The lighting sector is currently undergoing massive change. Around the world research institutes and commercial firms are working on developing new technologies and products for sustainable, energy-saving lighting systems.
Within a few years classical filament bulbs will have disappeared from daily life. The reason is the EU Commission‘s step-by-step ban on inefficient sources of light. In Europe replacing filament bulbs with compact fluorescent lamps (CFLs) was seen as the way forward for a long time. However, CFLs have disadvantages; for instance, they do not provide light instantly when switched on, and disposal is difficult because they contain mercury, a poison.
LED technology is a pioneering alternative. Light-emitting diodes (LEDs) have improved dramatically in efficiency and light output in recent years, and could well displace conventional lighting systems in many fields in the future. They are robust, have a long service life and score well on quality of light and colour rendering, which makes them increasingly attractive for general-purpose lighting. LEDs respond quickly when switched on, are easy to dim, and can be regulated dynamically.
The technology‘s great potential is revealed by the fact that in 2014 the Nobel Prize for Physics was awarded to three LED researchers: Isamu Akasaki and Hiroshi Amano (Japan) and Shuji Nakamura (USA), who achieved a breakthrough with the semiconductor material gallium nitride in the 1990s for developing LED lamps for general-purpose lighting.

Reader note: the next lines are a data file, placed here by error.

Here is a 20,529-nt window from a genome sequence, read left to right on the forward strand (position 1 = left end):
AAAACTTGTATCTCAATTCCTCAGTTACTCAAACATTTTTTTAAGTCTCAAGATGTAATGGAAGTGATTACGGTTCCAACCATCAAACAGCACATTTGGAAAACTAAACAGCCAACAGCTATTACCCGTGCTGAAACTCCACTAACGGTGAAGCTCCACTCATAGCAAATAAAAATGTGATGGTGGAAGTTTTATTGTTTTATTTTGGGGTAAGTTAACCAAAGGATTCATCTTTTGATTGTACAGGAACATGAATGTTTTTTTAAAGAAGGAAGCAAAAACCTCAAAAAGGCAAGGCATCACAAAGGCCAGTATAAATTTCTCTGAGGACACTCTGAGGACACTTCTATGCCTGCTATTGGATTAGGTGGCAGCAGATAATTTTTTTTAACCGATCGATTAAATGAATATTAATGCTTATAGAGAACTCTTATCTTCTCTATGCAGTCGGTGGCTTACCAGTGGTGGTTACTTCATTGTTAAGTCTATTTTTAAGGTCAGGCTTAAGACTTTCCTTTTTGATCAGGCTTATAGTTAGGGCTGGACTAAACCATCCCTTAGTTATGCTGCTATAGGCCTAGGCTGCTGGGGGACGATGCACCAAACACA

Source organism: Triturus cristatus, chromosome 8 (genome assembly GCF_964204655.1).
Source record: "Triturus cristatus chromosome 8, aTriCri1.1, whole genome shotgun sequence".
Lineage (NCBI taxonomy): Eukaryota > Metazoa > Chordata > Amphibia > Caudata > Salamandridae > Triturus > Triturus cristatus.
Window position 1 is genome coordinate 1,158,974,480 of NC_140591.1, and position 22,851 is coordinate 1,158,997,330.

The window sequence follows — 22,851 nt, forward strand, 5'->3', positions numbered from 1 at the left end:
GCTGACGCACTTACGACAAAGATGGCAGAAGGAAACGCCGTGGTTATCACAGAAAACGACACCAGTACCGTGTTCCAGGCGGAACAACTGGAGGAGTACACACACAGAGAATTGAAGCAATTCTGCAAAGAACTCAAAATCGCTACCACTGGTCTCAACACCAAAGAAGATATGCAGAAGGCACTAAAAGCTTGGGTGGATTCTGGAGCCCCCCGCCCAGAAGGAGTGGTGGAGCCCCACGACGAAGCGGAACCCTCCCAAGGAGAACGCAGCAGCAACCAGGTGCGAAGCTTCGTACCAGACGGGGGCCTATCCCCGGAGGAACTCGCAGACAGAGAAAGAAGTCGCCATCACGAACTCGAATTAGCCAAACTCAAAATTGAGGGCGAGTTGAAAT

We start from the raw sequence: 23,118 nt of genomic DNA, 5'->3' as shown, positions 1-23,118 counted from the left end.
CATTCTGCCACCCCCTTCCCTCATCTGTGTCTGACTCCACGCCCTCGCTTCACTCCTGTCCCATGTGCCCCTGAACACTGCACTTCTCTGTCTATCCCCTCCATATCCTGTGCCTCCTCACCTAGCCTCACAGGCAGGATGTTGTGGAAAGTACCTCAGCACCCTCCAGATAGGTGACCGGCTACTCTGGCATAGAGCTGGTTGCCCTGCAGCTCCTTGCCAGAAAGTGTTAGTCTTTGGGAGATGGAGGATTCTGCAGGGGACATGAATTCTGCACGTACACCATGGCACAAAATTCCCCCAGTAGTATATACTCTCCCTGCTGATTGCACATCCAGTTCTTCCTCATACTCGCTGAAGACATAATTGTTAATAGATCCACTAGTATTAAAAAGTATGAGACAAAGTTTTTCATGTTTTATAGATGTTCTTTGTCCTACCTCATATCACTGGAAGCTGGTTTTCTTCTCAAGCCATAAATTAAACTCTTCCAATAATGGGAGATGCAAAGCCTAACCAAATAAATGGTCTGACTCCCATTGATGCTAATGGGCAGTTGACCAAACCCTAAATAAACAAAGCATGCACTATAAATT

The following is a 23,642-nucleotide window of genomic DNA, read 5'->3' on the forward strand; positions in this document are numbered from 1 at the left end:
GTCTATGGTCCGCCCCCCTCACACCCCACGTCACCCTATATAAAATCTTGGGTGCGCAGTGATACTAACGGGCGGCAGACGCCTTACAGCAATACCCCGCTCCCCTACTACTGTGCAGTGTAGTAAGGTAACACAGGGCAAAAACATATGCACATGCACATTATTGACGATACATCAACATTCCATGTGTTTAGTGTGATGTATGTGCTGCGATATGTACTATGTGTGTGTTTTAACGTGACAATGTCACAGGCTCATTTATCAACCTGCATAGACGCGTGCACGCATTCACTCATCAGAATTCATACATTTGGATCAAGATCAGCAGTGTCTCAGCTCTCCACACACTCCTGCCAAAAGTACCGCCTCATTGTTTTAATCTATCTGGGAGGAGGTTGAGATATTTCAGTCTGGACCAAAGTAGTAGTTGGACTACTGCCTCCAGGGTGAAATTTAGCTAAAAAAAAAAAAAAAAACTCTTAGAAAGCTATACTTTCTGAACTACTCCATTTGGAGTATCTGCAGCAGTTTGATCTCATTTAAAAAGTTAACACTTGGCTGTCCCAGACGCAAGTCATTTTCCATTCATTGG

LED – a technology with real potential
Demand for this technology is growing apace; according to the consultancy firm McKinsey, the global LED market will grow by a factor of seven up to 2020, to a volume of 65 billion Euro. The Austrian Energy Agency also sees LED technology as a fully-developed alternative to conventional filament bulbs. LEDs‘ forecast share of the European lighting market in 2020 is as follows:
- restaurants and hotels 80 %
- architectural lighting 80 %
- shop lighting 65 %
- outdoor lighting 60 %
- office lighting 37 %
- plant lighting 20 %
(Source: Austrian Energy Agency)
In close collaboration with scientific and research institutions the Austrian lighting industry has been developing new products and technologies for energy-efficient lighting systems for some years. Austrian research activities in this field take place within international networks, e.g. via the Austrian Federal Ministry for Transport, Innovation and Technology, in the context of the activities of the International Energy Agency (IEA-EBC Annex 45: Energy-Efficient Electric Lighting for Buildings).
With support of the funding programs of the Climate & Energy Fund and the Federal Ministry for Transport, Innovation and Technology Austrian firms are continually developing pioneering technologies and products to commercial viability. Below some of these innovative projects are presented.